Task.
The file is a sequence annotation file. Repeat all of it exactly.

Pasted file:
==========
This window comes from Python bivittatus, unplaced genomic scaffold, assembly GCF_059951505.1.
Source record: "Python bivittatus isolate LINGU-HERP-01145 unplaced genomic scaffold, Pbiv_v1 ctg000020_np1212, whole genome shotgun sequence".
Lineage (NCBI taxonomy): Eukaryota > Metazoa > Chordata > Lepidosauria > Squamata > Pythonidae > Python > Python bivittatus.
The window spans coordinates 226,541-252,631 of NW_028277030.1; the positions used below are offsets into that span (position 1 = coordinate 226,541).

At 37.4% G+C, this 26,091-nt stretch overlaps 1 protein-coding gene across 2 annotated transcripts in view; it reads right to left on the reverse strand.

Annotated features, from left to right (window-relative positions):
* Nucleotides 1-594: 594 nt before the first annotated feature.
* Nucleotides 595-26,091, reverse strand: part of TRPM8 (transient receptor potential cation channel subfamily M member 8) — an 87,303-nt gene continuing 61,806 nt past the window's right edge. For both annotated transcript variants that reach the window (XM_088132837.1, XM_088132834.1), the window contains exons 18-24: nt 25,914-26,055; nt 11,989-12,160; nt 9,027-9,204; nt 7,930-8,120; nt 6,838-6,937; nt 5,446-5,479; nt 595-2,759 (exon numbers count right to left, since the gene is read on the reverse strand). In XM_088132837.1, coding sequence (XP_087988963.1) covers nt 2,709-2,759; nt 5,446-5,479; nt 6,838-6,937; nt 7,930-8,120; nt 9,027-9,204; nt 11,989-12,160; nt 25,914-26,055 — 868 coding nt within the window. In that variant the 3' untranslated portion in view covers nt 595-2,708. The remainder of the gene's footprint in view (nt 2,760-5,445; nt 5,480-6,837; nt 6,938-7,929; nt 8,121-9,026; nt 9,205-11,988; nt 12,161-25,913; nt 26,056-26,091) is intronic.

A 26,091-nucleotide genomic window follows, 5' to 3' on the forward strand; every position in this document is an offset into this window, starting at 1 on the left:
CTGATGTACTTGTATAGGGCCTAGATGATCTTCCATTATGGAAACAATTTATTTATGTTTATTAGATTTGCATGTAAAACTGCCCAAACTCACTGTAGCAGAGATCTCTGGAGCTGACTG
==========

This window comes from Python bivittatus, unplaced genomic scaffold, assembly GCF_059951505.1.
Source record: "Python bivittatus isolate LINGU-HERP-01145 unplaced genomic scaffold, Pbiv_v1 ctg000020_np1212, whole genome shotgun sequence".
Lineage (NCBI taxonomy): Eukaryota > Metazoa > Chordata > Lepidosauria > Squamata > Pythonidae > Python > Python bivittatus.
The window spans coordinates 226,541-252,631 of NW_028277030.1; the positions used below are offsets into that span (position 1 = coordinate 226,541).

At 37.4% G+C, this 26,091-nt stretch overlaps 1 protein-coding gene across 2 annotated transcripts in view; it reads right to left on the reverse strand.

Annotated features, from left to right (window-relative positions):
* Nucleotides 1-594: 594 nt before the first annotated feature.
* Nucleotides 595-26,091, reverse strand: part of TRPM8 (transient receptor potential cation channel subfamily M member 8) — an 87,303-nt gene continuing 61,806 nt past the window's right edge. For both annotated transcript variants that reach the window (XM_088132837.1, XM_088132834.1), the window contains exons 18-24: nt 25,914-26,055; nt 11,989-12,160; nt 9,027-9,204; nt 7,930-8,120; nt 6,838-6,937; nt 5,446-5,479; nt 595-2,759 (exon numbers count right to left, since the gene is read on the reverse strand). In XM_088132837.1, coding sequence (XP_087988963.1) covers nt 2,709-2,759; nt 5,446-5,479; nt 6,838-6,937; nt 7,930-8,120; nt 9,027-9,204; nt 11,989-12,160; nt 25,914-26,055 — 868 coding nt within the window. In that variant the 3' untranslated portion in view covers nt 595-2,708. The remainder of the gene's footprint in view (nt 2,760-5,445; nt 5,480-6,837; nt 6,938-7,929; nt 8,121-9,026; nt 9,205-11,988; nt 12,161-25,913; nt 26,056-26,091) is intronic.

A 26,091-nucleotide genomic window follows, 5' to 3' on the forward strand; every position in this document is an offset into this window, starting at 1 on the left:
CTGATGTACTTGTATAGGGCCTAGATGATCTTCCATTATGGAAACAATTTATTTATGTTTATTAGATTTGCATGTAAAACTGCCCAAACTCACTGTAGCAGAGATCTCTGGAGCTGACTG